So-called green hydrogen, still in its infancy, is the key for energy companies navigating what many in the industry believe is an inevitable transition from fossil fuels to renewables over the next three decades. Although the potential for hydrogen has loomed for decades, it has yet to be realized in large measure because of the relatively high costs. As such, necessary infrastructure is not currently in place to either produce or consume hydrogen at a scale needed to make an impact, said NGI’s Patrick Rau, director of strategy and research.
Gas pipelines are likely to be the most economical way to transport the fuel, but hydrogen tends to be highly corrosive on steel. Accordingly, Rau said, “Shipping it in existing infrastructure is a problem that must be worked out.” Nevertheless, greater GHG regulation and government subsidies to galvanize a shift away from fossil fuels, coupled with mounting pressure from influential investors such as BlackRock Inc. and Vanguard Asset Management to slash emissions, provide unprecedented motivation. Rapidly advancing technology may also make hydrogen more feasible in coming years.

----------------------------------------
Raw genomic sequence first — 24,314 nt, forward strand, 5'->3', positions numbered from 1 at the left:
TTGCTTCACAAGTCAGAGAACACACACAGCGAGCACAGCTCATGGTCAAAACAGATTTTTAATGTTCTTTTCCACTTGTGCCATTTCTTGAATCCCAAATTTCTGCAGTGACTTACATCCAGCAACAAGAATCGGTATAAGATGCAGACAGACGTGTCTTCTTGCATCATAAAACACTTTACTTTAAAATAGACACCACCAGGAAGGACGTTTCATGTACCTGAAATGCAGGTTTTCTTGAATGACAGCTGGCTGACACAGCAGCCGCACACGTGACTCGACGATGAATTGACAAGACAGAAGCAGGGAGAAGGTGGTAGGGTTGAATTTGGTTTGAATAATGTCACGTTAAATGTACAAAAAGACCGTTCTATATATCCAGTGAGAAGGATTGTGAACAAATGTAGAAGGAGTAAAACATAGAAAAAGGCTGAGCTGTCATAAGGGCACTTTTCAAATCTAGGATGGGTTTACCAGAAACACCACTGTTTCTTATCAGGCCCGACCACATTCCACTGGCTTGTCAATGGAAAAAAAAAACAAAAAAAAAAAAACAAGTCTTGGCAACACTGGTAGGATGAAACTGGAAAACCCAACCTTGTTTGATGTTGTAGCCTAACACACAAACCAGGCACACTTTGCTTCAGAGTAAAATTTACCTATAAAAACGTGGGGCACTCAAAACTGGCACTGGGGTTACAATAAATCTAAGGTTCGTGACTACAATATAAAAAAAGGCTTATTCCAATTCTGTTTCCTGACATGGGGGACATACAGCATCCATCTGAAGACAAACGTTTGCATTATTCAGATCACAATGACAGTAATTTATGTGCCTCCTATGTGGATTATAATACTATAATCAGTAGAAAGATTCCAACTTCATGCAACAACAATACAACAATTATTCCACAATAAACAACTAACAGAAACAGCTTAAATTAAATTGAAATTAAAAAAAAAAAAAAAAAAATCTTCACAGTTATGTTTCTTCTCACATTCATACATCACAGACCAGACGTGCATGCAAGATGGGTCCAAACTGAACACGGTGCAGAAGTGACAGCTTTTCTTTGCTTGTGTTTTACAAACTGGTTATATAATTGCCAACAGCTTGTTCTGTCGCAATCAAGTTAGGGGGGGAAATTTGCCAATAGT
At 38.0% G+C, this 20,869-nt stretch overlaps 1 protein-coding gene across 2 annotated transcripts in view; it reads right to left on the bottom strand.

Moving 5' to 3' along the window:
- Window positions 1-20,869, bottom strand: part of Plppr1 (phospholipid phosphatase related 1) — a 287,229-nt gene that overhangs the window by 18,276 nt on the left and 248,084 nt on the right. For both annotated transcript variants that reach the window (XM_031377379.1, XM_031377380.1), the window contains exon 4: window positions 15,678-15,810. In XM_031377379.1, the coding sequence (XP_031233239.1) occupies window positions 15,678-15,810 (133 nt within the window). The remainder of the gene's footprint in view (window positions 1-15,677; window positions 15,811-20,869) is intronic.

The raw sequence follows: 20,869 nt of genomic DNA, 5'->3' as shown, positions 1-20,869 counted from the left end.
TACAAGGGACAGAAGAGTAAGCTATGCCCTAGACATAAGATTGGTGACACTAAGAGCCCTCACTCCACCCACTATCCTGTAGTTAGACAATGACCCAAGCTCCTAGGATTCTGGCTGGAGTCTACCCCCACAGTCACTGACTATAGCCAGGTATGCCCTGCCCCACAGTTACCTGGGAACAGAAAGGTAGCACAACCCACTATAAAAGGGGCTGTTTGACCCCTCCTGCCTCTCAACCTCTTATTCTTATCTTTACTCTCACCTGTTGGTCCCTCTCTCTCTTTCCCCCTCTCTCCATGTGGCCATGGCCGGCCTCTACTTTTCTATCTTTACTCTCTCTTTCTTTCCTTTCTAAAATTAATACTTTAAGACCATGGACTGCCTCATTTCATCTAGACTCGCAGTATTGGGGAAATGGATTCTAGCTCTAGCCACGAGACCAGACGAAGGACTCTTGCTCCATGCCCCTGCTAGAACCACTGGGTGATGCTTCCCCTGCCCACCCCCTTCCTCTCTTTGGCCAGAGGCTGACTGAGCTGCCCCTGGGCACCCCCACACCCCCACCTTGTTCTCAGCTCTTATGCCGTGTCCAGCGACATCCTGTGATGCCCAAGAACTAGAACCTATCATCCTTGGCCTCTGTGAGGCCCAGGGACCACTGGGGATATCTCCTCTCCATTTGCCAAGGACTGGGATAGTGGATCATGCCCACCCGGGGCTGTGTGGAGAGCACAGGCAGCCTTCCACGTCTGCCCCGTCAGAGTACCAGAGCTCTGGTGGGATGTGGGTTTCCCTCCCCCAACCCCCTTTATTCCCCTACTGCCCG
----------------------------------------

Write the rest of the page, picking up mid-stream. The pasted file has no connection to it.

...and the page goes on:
While hydrogen currently accounts for almost nothing today, McKinsey & Co. estimated it could drive 14% of U.S. power by 2050 – also the carbon-neutral target year set by the Paris Agreement. BTU Analytics’ Matthew Hoza, manager of energy analysis, states: “This creates opportunities for pipelines to help transport a carbon-free fuel and help off-takers meet climate and emissions goals. There are certainly obstacles,” but “power plants and industrial users will increasingly look for ways to reduce emissions to meet state, local, or self-imposed mandates.”
Resistant until recent years, a number of major energy companies braced for change are beginning to promise major shifts to renewables and, increasingly, they are citing hydrogen as a key piece of the pie. ExxonMobil CEO Darren Woods and other CEOs of U.S.-based energy companies have said they hear investors’ mounting demands but also see as probable more support from governments domestically and abroad.
European energy giants echo that sentiment.
France’s Total SE, for one, views hydrogen as increasingly critical. “We need support from governments in order to move forward, but there is a lot of enthusiasm in Europe from European governments to develop this hydrogen economy,” said CEO Patrick Pouyanné during the quarterly earnings call. “The writing is on the wall,” Pouyanné added. “Clean, low-carbon energy is the future.”
Hydrogen “is definitely a gas fuel of the future,” BP plc CEO Bernard Looney said. “There’s no question about that.”
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